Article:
CRISPR/Cas9: short history, big future
Opinion By Nik Sanyal, Ph.D.
If you had to fit the progress in the CRISPR/Cas9 field into a regression model - “exponential growth” would probably be your first choice. In a short span of 14 years, the CRISPR/Cas9 system went from a discovery to integrating paradigm shifting and groundbreaking applications that can change human health, agriculture, ecosystems, and much more. Clustered Regularly Interspaced Short Palindromic Repeats, or CRISPR was originally discovered as DNA sequence that confers adaptive immunity in bacteria against subsequent phage infections. Thereafter the discovery of Cas9, a nuclease that recognizes and cleaves specific CRISPR sequence heralded a new frontier of gene editing and the final pieces of the puzzle were the discovery of CRISPR targeting RNA (crRNA) and trans-activating CRISPR RNA (tracrRNA). This ultimately led researchers to be able to design sequences to match biological targets of interest. By 2017, the CRISPR/Cas9 genome editing system has given us the power of repairing disease mutations in human embryos.
Like the gold rush from the 18th century, the prospects of CRISPR/Cas9 have drawn attention from companies and institutions alike, all wanting to get a big slice of the pie. As soon as the commercial potential of engineered CRISPR/Cas9 emerged, the scramble for licensing intellectual property (IP) began. The University of California- Berkeley, Broad Institute, and researcher Emmanuelle Charpentier hold key IP, who have all licensed out the technology to companies for overlapping applications in human therapeutics, industry, and agriculture. Some of the earliest movers in licensing have been - Caribou Biosciences, Intelllia Therapeutics, ERS Genomics, Editas Medicine, and CRISPR Therapeutics- many of whom further out-license the tailored CRISPR/Cas9 systems for specific applications. The applications already include livestock & agriculture modification, in vitro research tools, and human diagnostics & therapeutics- muscular dystrophy, β-thalassemia, cystic fibrosis, hypertrophic cardiomyopathy, sickle-cell anemia- just to name a few. In theory, any insertion/deletion/mutation is fair game for a CRISPR/Cas9 gene editing system, offering limitless possibilities.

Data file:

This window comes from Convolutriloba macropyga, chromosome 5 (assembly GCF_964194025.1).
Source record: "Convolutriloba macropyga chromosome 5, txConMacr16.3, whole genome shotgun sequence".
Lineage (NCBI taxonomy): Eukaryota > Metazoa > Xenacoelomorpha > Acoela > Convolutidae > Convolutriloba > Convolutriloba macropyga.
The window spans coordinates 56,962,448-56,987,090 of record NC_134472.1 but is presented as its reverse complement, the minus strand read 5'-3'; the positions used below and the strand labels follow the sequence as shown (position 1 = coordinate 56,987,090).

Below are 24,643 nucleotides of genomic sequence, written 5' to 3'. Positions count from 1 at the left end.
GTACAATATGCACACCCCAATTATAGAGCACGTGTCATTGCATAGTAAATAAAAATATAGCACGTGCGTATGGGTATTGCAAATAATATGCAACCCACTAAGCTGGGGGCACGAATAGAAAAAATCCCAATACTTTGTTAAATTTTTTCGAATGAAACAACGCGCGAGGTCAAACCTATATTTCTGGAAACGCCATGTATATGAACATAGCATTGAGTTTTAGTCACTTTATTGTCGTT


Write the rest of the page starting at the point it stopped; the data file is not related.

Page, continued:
Graph data generated using PubMed search:
Another interesting angle for looking at the progress of CRISPR/Cas9 is its impact and value on society. CrisprCon, a conference that discusses hopes and fears for the technology in a more societal context, took place in University of California, Berkeley during August 2017. Executives of Agriculture stalwarts like Cargill squared off with organic farmers, environmental activists, and the general public to debate about wide effects of introduced genetically modified organisms (GMOs). Till date, most GMO modifications have been done on crops, and driven by convenience to farmers and profits to corporations – think increased shelf life, pest-resistance, etc. – not necessarily an improvement in taste, aroma, and nutritional improvements. CRISPR now provides hopes of more ‘valuable’ crops such as high-nutrition tomatoes, or grapes that make high- resveratrol wine with fewer hangover-causing toxins. Although these discussions of hopes and fear broadly fall under the scope of GMOs, the bright prospects of CRISPR have helped draw a spotlight on long-term effects.
Human health is perhaps the most relevant area to receive long-term benefits from CRISPR/Cas9 modifications. CrisprCon invited discussions between patient-centric entities such as Minority Coalition for Precision Medicine, which is trying to prevent exploitation of racial difference in medical innovation, and Caribou Biosciences, which is at the forefront of precision medicine. Caribou’s co-founder and CRISPR discoverer Jennifer Doudna has embarked on bringing global consensus and active discussions on appropriate clinical uses for CRISPR. As Doudna suggests “I've never seen science move at the pace it’s moving right now…which means we can’t put off these conversations”, reminding us to keep a watch on long-term consequences and responsible use of the CRISPR technology.
Check out some relevant URLs (Click on Article #):
Article 1: Science article – the birth of CRISPR Inc.
Article 2: Cell- Heroes of CRISPR.
Article 3: Wired magazine (CrisprCon)